Terri McCort was expecting a baby.1 She was already five days overdue. As she sat down for dinner, she felt an unusual pain at the base of her throat. She didn't know it, but she was in mortal danger. Deep inside her chest, the largest blood vessel in her body, the aorta, was beginning to tear itself apart. If left untreated, it would rupture massively, gushing blood like an open fire hydrant. Terri and her unborn baby would die.
Terri was hard to ignore as she burst through the doors of her local emergency room. She was tall and long-armed like Abraham Lincoln. And, as has been speculated about Lincoln, Terri has Marfan syndrome, a genetic disease of the connective tissue that can render the aorta fatally fragile. The disease had already killed her father and three brothers. Now it seemed like it was Terri's turn.
Fortunately, the caregivers at Terri's southern Ohio hospital knew exactly what to do in the case of a complex emergency that was unlike anything they'd ever seen: they called Cleveland Clinic.
A helicopter arrived and flew Terri to Cleveland Clinic's advanced care facilities. With her condition worsening by the minute, a multispecialty team that included a surgeon, a cardiologist, and an obstetrician went to work. They stabilized her and assessed her condition. She was rushed to an operating room, where her aorta was clamped and she was placed on a heart-lung machine. The obstetrician stepped in and performed an emergency cesarean to deliver a beautiful baby boy.
As Terri's baby was being examined, the heart and vascular team surrounded the table. Aortic rescue can be dangerous. It includes some of the most complex procedures in all of cardiovascular surgery. Few specialists anywhere have experience in the full range of techniques required. Terri's team of surgeons, anesthesiologists, technicians, and nurses went to work. They knew that it would be a long night, but they were determined that Terri would live to see her newborn son the next day.
If Terri's local hospital hadn't sent her to Cleveland Clinic, she probably wouldn't have made it through the night. "We were racing against the clock," said one of the surgeons. But Terri got to see her son the next day, and after nine days in the hospital, she was able to go home. She spent the next four months recovering, but eventually she went back to work as an inspector at a basket factory. Her son, Seth, is now in his early twenties. A "typical young man," in Terri's words, he enjoys computers and spending time with his girlfriend. He also has Marfan syndrome and goes for annual checks of his aorta.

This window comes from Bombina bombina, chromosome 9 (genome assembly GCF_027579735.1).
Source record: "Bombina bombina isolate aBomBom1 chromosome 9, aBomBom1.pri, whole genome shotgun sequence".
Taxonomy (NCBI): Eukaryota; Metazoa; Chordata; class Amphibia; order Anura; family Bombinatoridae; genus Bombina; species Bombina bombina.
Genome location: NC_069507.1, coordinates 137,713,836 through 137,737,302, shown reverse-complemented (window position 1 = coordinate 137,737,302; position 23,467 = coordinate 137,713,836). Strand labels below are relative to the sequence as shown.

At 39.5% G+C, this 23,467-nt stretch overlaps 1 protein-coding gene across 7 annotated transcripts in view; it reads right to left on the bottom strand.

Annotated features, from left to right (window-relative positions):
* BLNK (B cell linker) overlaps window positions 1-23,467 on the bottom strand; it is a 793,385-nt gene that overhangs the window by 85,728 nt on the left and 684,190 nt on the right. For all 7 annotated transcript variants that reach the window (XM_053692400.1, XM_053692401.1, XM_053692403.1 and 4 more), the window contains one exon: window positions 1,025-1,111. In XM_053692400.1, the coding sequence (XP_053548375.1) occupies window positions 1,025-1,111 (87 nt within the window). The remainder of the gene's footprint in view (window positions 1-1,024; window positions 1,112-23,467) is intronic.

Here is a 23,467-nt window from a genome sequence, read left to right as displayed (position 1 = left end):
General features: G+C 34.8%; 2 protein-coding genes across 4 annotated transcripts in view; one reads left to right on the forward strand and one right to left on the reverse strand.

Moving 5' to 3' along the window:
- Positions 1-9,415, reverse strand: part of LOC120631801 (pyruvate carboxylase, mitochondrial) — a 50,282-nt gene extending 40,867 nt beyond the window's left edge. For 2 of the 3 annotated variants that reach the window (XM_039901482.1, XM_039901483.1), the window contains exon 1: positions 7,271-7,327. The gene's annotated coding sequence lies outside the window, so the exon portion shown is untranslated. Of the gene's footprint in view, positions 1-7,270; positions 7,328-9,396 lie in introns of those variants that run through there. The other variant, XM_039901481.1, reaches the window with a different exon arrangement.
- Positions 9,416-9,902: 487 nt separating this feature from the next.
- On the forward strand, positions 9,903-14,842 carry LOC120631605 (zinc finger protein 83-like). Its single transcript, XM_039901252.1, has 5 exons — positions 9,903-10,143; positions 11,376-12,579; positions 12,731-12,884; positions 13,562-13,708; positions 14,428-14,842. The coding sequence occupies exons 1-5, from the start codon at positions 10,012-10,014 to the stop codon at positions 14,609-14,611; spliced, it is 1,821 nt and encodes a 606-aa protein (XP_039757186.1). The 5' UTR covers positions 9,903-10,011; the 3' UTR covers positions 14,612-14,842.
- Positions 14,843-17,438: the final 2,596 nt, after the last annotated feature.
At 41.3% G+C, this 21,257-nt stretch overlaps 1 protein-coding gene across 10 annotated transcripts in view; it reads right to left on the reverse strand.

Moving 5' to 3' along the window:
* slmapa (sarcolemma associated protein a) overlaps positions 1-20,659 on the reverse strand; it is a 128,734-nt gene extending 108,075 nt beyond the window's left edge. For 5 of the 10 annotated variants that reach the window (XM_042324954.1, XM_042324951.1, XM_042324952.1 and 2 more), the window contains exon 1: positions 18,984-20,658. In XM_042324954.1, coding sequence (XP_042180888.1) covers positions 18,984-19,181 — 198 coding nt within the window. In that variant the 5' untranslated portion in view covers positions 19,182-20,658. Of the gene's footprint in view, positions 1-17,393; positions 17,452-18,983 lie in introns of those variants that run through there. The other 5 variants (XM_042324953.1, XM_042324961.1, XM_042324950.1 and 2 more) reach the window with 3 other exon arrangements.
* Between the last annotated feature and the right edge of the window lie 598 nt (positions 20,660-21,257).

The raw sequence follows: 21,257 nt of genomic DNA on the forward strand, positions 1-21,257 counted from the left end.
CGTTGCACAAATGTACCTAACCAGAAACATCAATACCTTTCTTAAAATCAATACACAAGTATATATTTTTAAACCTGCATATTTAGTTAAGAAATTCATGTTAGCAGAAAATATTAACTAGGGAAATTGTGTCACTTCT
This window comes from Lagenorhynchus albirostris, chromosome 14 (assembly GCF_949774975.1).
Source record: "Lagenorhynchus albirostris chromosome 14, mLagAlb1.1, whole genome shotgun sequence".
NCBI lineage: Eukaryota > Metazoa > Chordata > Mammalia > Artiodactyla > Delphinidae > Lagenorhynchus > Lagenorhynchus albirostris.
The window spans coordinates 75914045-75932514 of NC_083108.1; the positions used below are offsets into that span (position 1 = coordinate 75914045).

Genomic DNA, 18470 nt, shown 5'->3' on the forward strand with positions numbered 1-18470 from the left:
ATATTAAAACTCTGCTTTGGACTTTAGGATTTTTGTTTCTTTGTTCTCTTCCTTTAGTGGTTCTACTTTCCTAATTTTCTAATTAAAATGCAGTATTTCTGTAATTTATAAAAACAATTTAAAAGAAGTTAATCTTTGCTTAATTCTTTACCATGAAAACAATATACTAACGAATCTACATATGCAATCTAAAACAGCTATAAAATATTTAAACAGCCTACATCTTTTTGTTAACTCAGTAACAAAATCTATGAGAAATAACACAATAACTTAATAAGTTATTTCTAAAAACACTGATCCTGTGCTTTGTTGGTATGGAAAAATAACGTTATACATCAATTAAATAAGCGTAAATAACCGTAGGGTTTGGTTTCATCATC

Terri's case exemplifies the virtues of a unique model of medicine—a system in which caregivers work as a team, doctors purely practice medicine, and the patient comes first. Unlike the majority of American physicians, those at Cleveland Clinic and a few other institutions aren't free agents who are affiliated with a specific hospital. They are employees of the same organization that owns the hospital, and they practice as an integrated group—behind-the-scenes facts that make a huge difference. In Terri's case, top experts in a dozen fields were able to scramble in the middle of the night to pull off a complex and unusual medical intervention. It was a seamless collaboration and the kind of "everyday miracle" that has captured the attention of everyone from the president of the United States to the New Yorker.
We all know that American healthcare is supposed to be a mess. Yet on the frontiers of medicine, Cleveland Clinic has developed an approach to treating people that is more effective, more humane, and, surprisingly, more affordable. By reorganizing doctors and other caregivers so that they work together better and by reorienting medical institutions in ways that embrace and enhance collaboration, innovation, patient experience, and wellness, we could solve all kinds of problems—including financial ones—that are driving our ominous healthcare "crisis." We could help individuals live longer, healthier lives without bankrupting the nation. We could launch a technology revolution that would save lives. We could make visits to the hospital more pleasant and emotionally healing experiences. And we could help doctors engage with patients and with one another as people and enjoy the practice of medicine again.